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25 May 2012

A sense of story

A sense of story

The Olympic torch relay which began its journey around the UK this week hasn’t been without its controversy. But what has captured my attention, and then my imagination, is the sense of story.

Among the torch bearers are celebrities and sporting heroes, but the majority are ordinary people who have been noticed because of something out-of-the-ordinary. There was 16-year old Ben Fox from Swindon, who only has one leg and wants to win an Olympic gold in wheelchair basketball in 2016. Then there was Hayley Mowbray, 26, from Cheltenham, who teaches at a school for young people with severe behavioural problems. She has been recognised as having an exceptional ability to inspire others and provide hope when all seems hopeless. Twenty-eight-year old Mark Ormrod lost an arm and both his legs when he stood on a landmine in Afghanistan. He was told he would never walk again, yet two years ago he completed a 3,500 mile charity run across the US. And Louis Gill, at the age of 15, cycled 300 miles on an old bike to raise money for an orphanage in Uganda. His nomination story says that ”he represents everything that is good in our teenagers and young people”.  

All these stories capture something inspiring about the people who live in this land. Together, they remind us that, in the words of John Donne:

“No man is an island, Entire of itself.
Each is a piece of the continent, A part of the main.”

We succeed or fail as our individual stories connect to the whole. The Olympic torch relay has reminded me of this. It celebrates diversity, it reminds us that we’re connected and it celebrates how the story of one person, can improve the story of another.

However, it’s bigger than this. The Olympics, as athletes from all over the world gather to compete, connects us to the global story. Again, diversity is celebrated, and we are reminded that we are all connected. The torch relay also connects us to a historic story. The Olympic flame traces its way back to the stories of the Greek gods, the ancient games were designed to conjure images of the divine, and the relationship between humans and the gods. The Torch Relay, itself, a modern invention, is steeped in a historical story, not least because it first took place in the run-up the 1936 Olympics in Berlin, that were organised by the Nazis.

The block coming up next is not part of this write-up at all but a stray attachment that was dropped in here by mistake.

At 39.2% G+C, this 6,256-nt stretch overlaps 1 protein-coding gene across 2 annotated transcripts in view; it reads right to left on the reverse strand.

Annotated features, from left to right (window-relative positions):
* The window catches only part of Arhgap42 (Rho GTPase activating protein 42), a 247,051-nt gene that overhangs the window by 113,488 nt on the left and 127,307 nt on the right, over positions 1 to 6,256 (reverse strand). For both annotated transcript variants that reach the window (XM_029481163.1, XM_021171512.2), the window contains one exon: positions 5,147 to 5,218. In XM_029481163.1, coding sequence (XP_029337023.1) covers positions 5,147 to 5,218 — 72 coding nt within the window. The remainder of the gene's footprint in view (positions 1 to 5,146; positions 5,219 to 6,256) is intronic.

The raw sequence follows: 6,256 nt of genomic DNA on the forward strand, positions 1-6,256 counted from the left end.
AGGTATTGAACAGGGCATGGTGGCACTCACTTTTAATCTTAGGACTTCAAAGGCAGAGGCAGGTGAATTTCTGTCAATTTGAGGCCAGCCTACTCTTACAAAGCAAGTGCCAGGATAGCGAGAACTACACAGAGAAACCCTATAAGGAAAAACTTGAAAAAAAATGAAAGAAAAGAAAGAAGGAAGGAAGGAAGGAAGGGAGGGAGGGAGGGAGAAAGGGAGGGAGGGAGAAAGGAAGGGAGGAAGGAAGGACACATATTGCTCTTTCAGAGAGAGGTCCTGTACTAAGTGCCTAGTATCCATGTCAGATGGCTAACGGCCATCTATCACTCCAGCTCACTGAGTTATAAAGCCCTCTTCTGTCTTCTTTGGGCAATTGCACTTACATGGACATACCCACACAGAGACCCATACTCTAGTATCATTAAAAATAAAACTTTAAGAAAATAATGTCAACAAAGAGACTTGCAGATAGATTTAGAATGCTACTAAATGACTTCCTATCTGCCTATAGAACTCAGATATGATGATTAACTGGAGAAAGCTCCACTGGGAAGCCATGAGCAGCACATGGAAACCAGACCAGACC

So there are many stories, within a story, within a story, within a story. My story, and your story, are being woven into the story of the UK, within the story of the world now, within the story of humanity past, present and future.

It reminds us that there is a meta-narrative running through human history, it’s the story that our stories are being woven into, and that’s God’s story. A story that meanders with purpose from creation to new creation. A story about destruction and restoration, faithfulness and unfaithfulness, sin and salvation. A story with the reoccurring refrain of: “They will be my people, and I will be their God.”

When Paul was in Greece, the source of the Olympic flame, he walked around the Areopagus in Athens looking at the Greeks’ objects of worship. He said: “I…found an alter with this inscription: TO AN UNKNOWN GOD. Now what you worship as something unknown I am going to proclaim to you.”He was taking one of their stories to point people to the one true God. Today, as people are desperate to make sure their story is connected and it is significant, we need to be pointing them to God and His story, so they can connect to it and find significance in Him.

Phil Green, Programme Manager for the Evangelical Alliance

For more articles and stories on the Olympics please go to our special Olympics webpage